Mountain Counties looks at drought from the top of the Sierras
By Roberta Long,
Contact: John Kingsbury, Executive Director
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Two federal officials, two state officials from the Governor’s office of emergency services, a statewide water organization representative, and three speakers from local water districts shared up-to-date information on California’s water situation at The Ridge Golf Course and Events Center in Auburn on March 11. The program, entitled “Drought: A View from the Top,” was a joint program by Mountain Counties Water Resources Association and Region 3 of the Association of California Water Agencies.
California State Water Resources Control Board
Frances Spivey-Weber, Vice Chair
Like a drumbeat, Spivey-Weber repeated “We’ve got to work together” in different ways throughout her remarks. “The drought is a huge challenge,” she said. “The most important thing is getting to know people before a crisis occurs. You have to know who to contact in other agencies.”
She said the State Water Board had not had an alliance with the California Office of Emergency Services until recently. By connecting with the agency, “we will be better prepared to handle whatever comes,” she said.
Spivey-Weber commended the Integrated Regional Water Management program. The program was created by SB 1672 in 2002 “to encourage local agencies to work cooperatively to manage local and imported water supplies to improve water quality, quantity and reliability.” Three successive bonds were approved by voters that fund grants for local collaborative plans under the program. She said this approach “offers the shape of the future.”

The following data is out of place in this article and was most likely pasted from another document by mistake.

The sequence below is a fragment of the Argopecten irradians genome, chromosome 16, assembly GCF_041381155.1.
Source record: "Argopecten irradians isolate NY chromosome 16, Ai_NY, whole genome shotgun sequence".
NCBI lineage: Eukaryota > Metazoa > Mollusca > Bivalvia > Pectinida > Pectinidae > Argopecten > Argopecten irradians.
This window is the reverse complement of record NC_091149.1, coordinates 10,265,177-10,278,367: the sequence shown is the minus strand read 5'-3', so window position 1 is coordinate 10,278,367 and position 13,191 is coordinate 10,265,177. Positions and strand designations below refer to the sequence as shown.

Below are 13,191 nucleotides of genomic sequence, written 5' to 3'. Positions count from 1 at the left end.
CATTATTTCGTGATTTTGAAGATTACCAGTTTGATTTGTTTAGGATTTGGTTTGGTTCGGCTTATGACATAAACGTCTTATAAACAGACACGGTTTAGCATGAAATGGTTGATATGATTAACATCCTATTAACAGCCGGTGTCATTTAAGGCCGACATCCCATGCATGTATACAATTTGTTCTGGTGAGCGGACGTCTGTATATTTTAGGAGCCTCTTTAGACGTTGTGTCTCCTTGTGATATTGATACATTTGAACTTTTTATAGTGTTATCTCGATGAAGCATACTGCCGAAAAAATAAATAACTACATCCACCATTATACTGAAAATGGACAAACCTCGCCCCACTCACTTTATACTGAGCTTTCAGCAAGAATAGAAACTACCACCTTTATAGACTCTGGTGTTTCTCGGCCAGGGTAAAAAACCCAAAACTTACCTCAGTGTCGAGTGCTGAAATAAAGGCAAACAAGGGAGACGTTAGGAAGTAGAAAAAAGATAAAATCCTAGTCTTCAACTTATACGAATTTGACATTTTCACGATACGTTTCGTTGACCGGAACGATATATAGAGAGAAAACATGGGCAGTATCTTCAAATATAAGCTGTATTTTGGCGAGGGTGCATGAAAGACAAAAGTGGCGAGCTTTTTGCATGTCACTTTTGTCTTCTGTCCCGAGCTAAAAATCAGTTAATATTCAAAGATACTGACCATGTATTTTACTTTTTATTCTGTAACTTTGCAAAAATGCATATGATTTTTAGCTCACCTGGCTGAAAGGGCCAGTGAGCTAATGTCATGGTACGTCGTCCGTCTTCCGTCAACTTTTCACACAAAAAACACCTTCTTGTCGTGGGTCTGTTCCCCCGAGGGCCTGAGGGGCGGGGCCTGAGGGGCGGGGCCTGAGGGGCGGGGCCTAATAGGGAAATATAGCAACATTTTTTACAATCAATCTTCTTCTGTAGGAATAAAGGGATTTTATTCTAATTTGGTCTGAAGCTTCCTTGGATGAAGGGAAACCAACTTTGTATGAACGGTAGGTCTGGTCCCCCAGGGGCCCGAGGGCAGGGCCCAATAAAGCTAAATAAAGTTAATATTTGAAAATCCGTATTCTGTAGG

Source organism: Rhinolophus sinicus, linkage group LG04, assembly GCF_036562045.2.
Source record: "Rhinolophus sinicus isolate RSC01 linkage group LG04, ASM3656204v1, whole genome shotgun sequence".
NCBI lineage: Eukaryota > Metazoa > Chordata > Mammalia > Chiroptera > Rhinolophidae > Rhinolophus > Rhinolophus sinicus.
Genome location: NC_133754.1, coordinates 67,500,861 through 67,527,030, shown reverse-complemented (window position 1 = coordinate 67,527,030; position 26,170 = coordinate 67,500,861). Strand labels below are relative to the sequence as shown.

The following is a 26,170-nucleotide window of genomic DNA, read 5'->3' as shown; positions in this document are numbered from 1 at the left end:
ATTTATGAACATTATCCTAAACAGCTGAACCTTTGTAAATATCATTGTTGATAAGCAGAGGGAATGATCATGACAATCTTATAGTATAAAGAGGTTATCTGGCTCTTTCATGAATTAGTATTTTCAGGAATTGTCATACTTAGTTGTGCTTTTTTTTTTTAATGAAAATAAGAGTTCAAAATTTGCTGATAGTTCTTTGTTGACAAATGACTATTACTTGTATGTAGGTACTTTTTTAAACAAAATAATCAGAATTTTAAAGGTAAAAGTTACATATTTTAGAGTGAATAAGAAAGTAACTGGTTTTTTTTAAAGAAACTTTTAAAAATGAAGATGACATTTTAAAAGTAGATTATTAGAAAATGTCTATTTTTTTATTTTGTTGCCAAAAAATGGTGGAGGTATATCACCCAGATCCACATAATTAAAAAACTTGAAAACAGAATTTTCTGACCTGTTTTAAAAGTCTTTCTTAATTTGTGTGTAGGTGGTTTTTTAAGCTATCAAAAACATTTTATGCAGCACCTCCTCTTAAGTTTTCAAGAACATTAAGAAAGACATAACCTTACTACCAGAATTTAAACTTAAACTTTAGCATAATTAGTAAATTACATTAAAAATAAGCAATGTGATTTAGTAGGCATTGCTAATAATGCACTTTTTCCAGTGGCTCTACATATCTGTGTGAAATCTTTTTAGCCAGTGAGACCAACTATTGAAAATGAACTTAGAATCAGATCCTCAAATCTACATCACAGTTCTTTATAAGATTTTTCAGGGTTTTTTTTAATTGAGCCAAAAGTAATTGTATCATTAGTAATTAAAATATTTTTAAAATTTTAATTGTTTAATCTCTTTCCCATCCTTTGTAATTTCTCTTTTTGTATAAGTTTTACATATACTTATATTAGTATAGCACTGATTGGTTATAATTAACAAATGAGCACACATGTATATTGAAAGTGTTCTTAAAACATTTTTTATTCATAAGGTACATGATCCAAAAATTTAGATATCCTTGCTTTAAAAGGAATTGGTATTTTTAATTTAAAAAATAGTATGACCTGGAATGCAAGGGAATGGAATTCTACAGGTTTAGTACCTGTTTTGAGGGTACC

She talked about the possibility of an El Niño weather pattern next year. An El Niño typically brings large amounts of precipitation in the form of a series of large storms called atmospheric rivers by climate scientists and commonly referred to as a Pineapple Express. She said the State Water Board’s Executive Director, Tom Howard, believes, “We have to manage for what we know. The forecast for an El Niño is not certain yet,” she said. “Tom plays it conservatively. That’s how we’re operating at the State Water Board.”
The curtailment decision, the amount of reduction in water deliveries to State Water Project contractors, will have some flexibility. “The decision can change,” she said, adding, “It will not affect water transfers.”
Spivey-Weber confirmed “pre-1914 water rights are not sacrosanct.” Riparians thought they would never be touched, she said. They are not first in line. However, she recommended that holders of junior water rights prepare for a dry summer.
Spivey-Weber repeated, “This is a family.” She said, “We’re in foreign territory. Conditions are different today than they were in the past. We all have to work together.” ” She invited anyone with concerns to “call me or any member of the board or staff.”
United States Bureau of Reclamation
Michelle Denning, Mid-Pacific Regional Planning Officer
As Mid-Pacific Regional Planning Officer, Denning is responsible for conducting planning studies in most of California, part of southern Oregon, and most of western Nevada. Currently, that includes plans to enlarge Shasta, San Luis and Los Vaqueros dams. In addition, she oversees the Title XVI Recycled Water Program, the Water SMART Basin Studies Program, and water operations and water quality models. She directed her presentation to the difficulties of managing water resources through drought and climate change.
Denning said that in California, the pattern of precipitation has come at the wrong time and the wrong place for the needs of miners, farmers and growing populations. To deal with those problems, Californians constructed systems of storage reservoirs and conveyance canals, pipes and pumps to deliver water to where it was needed. These systems contributed to making California wealthier. Do we need to continue to do more of the same? she asked.